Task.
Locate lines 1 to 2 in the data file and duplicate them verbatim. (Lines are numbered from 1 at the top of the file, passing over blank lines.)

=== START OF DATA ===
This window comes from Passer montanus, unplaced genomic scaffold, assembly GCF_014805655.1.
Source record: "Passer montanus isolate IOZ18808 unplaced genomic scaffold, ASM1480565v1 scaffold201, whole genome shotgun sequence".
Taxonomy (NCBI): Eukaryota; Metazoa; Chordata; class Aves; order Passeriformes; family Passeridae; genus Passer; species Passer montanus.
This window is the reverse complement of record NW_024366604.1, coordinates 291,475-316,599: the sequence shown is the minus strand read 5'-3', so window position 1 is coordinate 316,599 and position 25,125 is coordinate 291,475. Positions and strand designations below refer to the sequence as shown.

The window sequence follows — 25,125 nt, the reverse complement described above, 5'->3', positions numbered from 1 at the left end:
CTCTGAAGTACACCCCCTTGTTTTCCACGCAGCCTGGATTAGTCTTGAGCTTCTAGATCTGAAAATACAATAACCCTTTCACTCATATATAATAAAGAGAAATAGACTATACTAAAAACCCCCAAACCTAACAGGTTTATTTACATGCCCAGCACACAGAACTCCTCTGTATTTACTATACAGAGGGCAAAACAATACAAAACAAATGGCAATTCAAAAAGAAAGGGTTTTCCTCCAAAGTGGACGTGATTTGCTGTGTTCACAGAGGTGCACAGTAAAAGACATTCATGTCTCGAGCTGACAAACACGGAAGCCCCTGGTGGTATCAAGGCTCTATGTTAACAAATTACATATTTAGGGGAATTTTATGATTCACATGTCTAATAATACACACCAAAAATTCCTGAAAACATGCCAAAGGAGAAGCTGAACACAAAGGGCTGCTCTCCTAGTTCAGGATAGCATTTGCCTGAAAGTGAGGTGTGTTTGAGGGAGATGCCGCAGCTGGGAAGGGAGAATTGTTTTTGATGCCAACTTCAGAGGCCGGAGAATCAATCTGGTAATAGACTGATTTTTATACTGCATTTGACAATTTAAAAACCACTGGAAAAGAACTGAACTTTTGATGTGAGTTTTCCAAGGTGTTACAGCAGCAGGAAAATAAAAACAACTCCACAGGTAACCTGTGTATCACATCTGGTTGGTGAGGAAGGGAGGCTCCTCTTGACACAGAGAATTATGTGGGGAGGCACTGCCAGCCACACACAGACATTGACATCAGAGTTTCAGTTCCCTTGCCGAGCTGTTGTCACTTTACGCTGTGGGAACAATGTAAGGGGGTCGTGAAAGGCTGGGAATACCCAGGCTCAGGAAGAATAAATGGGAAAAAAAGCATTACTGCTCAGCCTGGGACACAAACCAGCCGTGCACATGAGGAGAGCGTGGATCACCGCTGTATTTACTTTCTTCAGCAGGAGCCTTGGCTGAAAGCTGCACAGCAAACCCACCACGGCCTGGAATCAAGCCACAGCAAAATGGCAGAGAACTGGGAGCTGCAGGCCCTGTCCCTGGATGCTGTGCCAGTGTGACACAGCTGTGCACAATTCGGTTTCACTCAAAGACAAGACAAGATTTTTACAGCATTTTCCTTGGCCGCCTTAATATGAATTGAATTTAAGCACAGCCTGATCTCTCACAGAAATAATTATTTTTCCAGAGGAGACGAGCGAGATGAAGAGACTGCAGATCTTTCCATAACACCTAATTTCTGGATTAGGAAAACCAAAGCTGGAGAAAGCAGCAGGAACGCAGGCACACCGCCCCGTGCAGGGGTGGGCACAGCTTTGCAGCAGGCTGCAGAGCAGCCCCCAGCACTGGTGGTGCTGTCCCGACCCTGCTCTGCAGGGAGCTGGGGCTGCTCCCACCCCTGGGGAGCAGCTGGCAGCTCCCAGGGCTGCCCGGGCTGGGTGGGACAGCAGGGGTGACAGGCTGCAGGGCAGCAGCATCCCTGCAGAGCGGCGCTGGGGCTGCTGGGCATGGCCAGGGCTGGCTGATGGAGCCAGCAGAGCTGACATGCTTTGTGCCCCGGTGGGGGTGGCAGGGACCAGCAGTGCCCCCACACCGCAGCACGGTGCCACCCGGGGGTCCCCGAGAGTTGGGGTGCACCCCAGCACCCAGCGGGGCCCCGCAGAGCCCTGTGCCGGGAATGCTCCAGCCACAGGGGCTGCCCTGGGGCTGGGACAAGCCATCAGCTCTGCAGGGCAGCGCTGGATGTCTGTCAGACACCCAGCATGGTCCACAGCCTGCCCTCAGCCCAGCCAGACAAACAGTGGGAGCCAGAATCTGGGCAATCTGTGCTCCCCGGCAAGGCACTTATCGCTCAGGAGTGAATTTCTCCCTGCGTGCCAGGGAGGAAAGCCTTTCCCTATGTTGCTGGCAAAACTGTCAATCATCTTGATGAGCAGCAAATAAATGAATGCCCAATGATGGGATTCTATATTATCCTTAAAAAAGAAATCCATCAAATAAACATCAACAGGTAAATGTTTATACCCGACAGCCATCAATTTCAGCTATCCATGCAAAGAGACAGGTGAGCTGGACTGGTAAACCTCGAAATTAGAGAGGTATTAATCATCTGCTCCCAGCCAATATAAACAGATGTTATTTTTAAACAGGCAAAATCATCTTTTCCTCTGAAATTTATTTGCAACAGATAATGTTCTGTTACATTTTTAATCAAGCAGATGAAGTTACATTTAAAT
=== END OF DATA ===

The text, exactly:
This window comes from Passer montanus, unplaced genomic scaffold, assembly GCF_014805655.1.
Source record: "Passer montanus isolate IOZ18808 unplaced genomic scaffold, ASM1480565v1 scaffold201, whole genome shotgun sequence".